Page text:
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Downtown Napa landmark undergoing retrofitting as part of rebirth
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Downtown Napa landmark undergoing retrofitting as part of rebirth

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From the dark shroud covering the front of Napa’s Gordon building, it’s hard to tell what’s happening inside this historic downtown property.

The answer: a lot.

Property owner Zapolski Real Estate has gutted the interior of the structure at 1130 First St.

A series of 18-inch by 18-inch steel columns will be inserted throughout the brick walls as part of an earthquake retrofit.

After that, the entire structure – 20,000 square feet of space — will be renovated from top to bottom to accommodate future restaurant, retail and office tenants.

The entire project is estimated to cost $12 million-$15 million, said Andrew Mazotti, director at Zapolski Real Estate.

Normally, such an expense wouldn’t work financially, he said. “But it’s something we feel passionate about.”

A partnership including a Todd Zapolski company bought the building in 2013 from George and Jacqueline Altamura.

Zapolski then announced plans to begin a complete renovation and earthquake retrofit of the 1930s-era structure, noteworthy for its glazed terra cotta siding and cast-molded floral detailing.

“It’s a jewel,” said Zapolski at the time. “It’s an iconic piece of downtown and we want to get it back in service.”

The plan is to fold it into First Street Napa, the adacent open-air center owned and managed by Zapolski Real Estate, LLC and Trademark Property Company.

Archer Napa hotel is the anchor of that complex, which has seen a steady addition of new tenants including Lululemon, Toy B Ville toy store, Overland Sheepskin Co., Makers Market, Lush, Kalifornia Jean Bar, Compass and State & First and Napastäk, among others.

On Tuesday afternoon, Mazotti and Zapolski gave a tour of the work so far to a small group including Mayor Jill Techel and Napa City Councilmember Liz Alessio.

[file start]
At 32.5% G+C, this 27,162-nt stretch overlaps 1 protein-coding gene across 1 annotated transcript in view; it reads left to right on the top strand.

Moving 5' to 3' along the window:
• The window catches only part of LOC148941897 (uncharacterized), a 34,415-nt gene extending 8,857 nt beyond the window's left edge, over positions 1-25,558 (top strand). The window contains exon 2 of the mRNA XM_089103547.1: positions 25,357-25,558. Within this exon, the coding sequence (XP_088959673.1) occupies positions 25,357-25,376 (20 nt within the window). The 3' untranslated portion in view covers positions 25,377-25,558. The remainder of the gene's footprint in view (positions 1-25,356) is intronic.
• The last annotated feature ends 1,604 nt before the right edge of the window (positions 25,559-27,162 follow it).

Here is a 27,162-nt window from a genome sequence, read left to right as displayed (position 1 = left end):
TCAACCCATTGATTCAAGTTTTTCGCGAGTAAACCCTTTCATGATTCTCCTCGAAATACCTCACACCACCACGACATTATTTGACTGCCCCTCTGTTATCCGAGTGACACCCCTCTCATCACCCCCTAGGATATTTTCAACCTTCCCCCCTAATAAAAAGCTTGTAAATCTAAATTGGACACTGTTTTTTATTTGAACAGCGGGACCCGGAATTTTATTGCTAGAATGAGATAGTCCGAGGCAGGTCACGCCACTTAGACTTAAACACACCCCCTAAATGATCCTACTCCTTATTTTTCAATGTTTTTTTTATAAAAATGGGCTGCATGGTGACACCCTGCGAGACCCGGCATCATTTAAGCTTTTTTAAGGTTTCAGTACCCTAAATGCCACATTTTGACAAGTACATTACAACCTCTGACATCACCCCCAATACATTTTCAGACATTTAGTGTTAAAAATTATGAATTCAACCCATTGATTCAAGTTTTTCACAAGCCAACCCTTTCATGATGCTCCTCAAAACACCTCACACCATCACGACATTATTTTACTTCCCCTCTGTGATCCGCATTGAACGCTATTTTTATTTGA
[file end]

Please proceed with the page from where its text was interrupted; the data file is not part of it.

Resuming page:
Zapolski explained that before the interior was demolished, some of the building was a mystery.

“It was hard to know what was behind all of this,” he said. “Until we ripped everything off, we weren’t sure how bad it was.”

Designed in the Spanish Colonial Revival style, the front part of the building facing First Street was completed in 1929 and the section in back along Coombs Street Plaza completed in 1935.

From the outside, the Gordon Building will retain its historical look, Zapolski said. The two-story building was listed on the National Register of Historic Places in 1985. It is named for businessman Samuel Gordon, a developer who owned downtown real estate.

During Tuesday’s tour, Mazotti said that a few bits of the past were found inside the building, including 1940s-era test print newspaper sheets from the Sacramento Union, an old camera, a few binders of Playboy magazines from the 1960s to the 1980s and “vintage” computers. Napanet was once a tenant.

The building renovation could be done as soon as October, said Mazotti. Tenants could move in as early as the first quarter of 2020.

Zapolski noted that the building is also located within the downtown Napa Opportunity Zone.

A little-noted provision of the new tax law allows investors to avoid paying taxes on all or part of their capital gains from investments in areas designated as “Opportunity Zones.” The goal is to spur development in traditionally overlooked areas.

Zapolski said he’s hoping that designation will draw both investors and business owners who’d like to take advantage of the tax breaks.

“It’s enough to get people’s attention,” he said.

The demolition of the interior has uncovered old flooring, brick, archways, moldings and other finishes including a hanging pendant chandelier. Zapolski said he plans to preserve as much of that as possible.

When leasing historic properties, tenants like such authentic touches, he said. “The more funky, the better.”

The Associated Press contributed to this story.

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Business Editor

Jennifer Huffman is the business editor and a general assignment reporter for the Napa Valley Register. I cover a wide variety of topics for the newspaper. I've been with the Register since 2005.

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